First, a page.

The Irish spy novel comes in from the cold
Andrew Hughes’s debut is based on a true story of murder, betrayal and double-dealing in Victorian Dublin
Andrew Hughes, whose historical novel The Convictions of John Delahunt focuses on an informer who ends up being hanged, and is based on real 19th-century people. Photograph: Alan Betson
Who knows what historical horrors lurk behind our elegant Georgian facades? Andrew Hughes, for one. An archivist by training, his social history of Fitzwilliam Square, Lives Less Ordinary, was published in 2011. Now he has written a historical novel, The Convictions of John Delahunt, set in Dublin in the 1840s and based on the true story of the murder of a child.
Hughes was a reluctant novelist. “I had no real notion of writing a novel,” he says. “I stumbled across this story when I read something Daniel O’Connell said during his trial in 1894. The jury was packed with Protestants in order to ensure a conviction, and, when the guilty verdict was delivered, he said to one of his co-defendants, ‘That jury would have convicted us of the murder of the Italian boy’.”
Who was John Delahunt?
Intrigued by this casual reference to what was obviously a well-known news story of the day, Hughes began to dig deeper. “John Delahunt was a crown witness in the murder of the Italian boy. The more I read up on him, the more cases I found that he had been involved in.”
It seemed the ideal subject for a Suspicions of Mr Whicher-type book; part documentary, part fiction.
Then Hughes mentioned to his publisher – David Givens of Liffey Press – that he was thinking of trying his hand at historical fiction. “He said his brother John happened to be running a historical fiction workshop at the Irish Writers’ Centre.”
The workshop was a life-changer. Even so, Hughes was wary of committing himself to fiction. “After a couple of weeks I still hadn’t produced anything. Then John said, ‘You know, if you’re going to get value out of this course, you have to submit something so we can comment on it’. And so I wrote the first few pages of The Convictions.”
Those pages take the reader right into the condemned man’s cell at Kilmainham Gaol, where Delahunt is musing on his forthcoming execution. “Most likely I’ll end up in some forsaken corner of Kilmainham’s grounds. Pitched in with my peers. Lying at odd angles and uneven depths, depending on the diligence of the digger. Quicklime poured in to hasten the process. And unmarked, save a scrawled entry in a spineless ledger, to be shelved and forgotten, filthy with dust.”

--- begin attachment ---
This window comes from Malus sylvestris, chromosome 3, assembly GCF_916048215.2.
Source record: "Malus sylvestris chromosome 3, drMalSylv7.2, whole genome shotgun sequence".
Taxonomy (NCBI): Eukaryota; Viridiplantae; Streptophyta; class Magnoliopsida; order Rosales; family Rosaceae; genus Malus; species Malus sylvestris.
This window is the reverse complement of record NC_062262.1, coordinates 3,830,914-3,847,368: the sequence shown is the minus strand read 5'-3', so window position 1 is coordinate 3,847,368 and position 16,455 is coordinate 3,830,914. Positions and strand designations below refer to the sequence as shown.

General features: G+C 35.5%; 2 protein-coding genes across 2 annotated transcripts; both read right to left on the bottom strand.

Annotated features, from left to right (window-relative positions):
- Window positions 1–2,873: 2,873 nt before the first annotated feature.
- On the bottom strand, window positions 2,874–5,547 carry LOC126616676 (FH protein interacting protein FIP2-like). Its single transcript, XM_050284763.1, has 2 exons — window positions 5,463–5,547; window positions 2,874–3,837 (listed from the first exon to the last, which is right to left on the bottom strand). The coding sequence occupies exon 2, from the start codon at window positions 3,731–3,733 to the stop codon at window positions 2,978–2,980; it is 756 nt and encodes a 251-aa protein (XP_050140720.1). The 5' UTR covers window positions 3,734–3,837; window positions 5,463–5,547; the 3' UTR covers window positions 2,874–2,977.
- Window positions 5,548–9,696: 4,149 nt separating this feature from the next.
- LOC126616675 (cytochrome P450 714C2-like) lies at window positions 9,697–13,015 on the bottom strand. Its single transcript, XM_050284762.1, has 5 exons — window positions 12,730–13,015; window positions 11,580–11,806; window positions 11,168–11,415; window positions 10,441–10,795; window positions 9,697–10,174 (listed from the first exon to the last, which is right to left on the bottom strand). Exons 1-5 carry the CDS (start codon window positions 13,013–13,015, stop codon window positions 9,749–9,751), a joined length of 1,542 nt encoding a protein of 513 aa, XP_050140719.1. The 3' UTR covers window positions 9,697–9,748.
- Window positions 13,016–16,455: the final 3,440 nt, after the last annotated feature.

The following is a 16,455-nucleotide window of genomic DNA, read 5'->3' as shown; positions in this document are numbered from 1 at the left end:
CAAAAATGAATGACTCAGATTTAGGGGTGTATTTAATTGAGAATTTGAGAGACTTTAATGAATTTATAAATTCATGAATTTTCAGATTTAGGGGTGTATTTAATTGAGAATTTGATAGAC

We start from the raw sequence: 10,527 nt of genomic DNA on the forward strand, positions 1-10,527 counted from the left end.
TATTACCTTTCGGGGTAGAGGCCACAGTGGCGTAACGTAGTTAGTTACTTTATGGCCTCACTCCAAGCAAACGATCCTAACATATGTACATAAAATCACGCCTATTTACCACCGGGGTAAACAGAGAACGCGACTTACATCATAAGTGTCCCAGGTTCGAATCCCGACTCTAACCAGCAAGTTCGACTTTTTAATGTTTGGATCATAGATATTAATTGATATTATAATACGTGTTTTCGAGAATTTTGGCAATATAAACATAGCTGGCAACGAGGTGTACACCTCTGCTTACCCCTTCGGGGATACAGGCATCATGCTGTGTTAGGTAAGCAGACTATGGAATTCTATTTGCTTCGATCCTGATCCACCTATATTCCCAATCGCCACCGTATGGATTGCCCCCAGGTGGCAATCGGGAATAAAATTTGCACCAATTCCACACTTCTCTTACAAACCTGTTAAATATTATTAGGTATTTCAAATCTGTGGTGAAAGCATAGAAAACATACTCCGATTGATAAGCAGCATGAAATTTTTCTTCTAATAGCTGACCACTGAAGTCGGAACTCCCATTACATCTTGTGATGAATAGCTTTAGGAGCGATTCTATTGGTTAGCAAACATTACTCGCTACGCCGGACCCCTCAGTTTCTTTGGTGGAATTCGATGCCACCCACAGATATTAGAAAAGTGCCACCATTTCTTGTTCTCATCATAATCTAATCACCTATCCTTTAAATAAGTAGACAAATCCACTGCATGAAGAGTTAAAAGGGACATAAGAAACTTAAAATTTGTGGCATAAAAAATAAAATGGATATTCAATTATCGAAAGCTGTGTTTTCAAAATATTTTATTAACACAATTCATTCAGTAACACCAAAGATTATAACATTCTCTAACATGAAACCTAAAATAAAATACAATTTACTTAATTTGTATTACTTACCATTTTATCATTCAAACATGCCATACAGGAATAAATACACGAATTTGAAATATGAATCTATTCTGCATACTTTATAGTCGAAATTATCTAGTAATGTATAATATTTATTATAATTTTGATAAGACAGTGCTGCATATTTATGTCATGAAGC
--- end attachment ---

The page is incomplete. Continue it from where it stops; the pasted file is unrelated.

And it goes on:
It’s a vivid piece of writing, which brings to mind Andrew Miller’s Costa-winning novel, Pure. “Beginners’ luck,” declares Hughes, with a grin.
He found an in-depth report by a phrenologist who had “examined” Delahunt’s skull in a journal dating from 1842. “It was an ideal way of getting a sideways look at Delahunt’s society, and establishing his character,” he says.
The challenge was to keep the momentum going. “The weekly workshop process was almost like a serialisation,” Hughes says. “Every week I tried to have some little thing happen: a plot point resolved, or a mystery introduced, or a little bit of action to help maintain the pace.”
Hughes’s expertise in social history ensures that the book is full of fascinating vignettes of Dublin life, from the houses of the gentry to the tenement where Delahunt and his wife, Helen, fetch up, from student brawls through posh parties to blood sports – rat-killing – in backstreet pubs.
But the nub of the novel is the focus on the character of Delahunt. First-person historical spy novels are few and far between, probably because the informer has been such a despised figure in Irish culture. “I think it must be because Irish freedom movements were so often thwarted by informers,” Hughes says. “They became figures that just couldn’t be tolerated, really – right up as far as the Troubles that’s the case. There’s a zero-tolerance approach to informers.”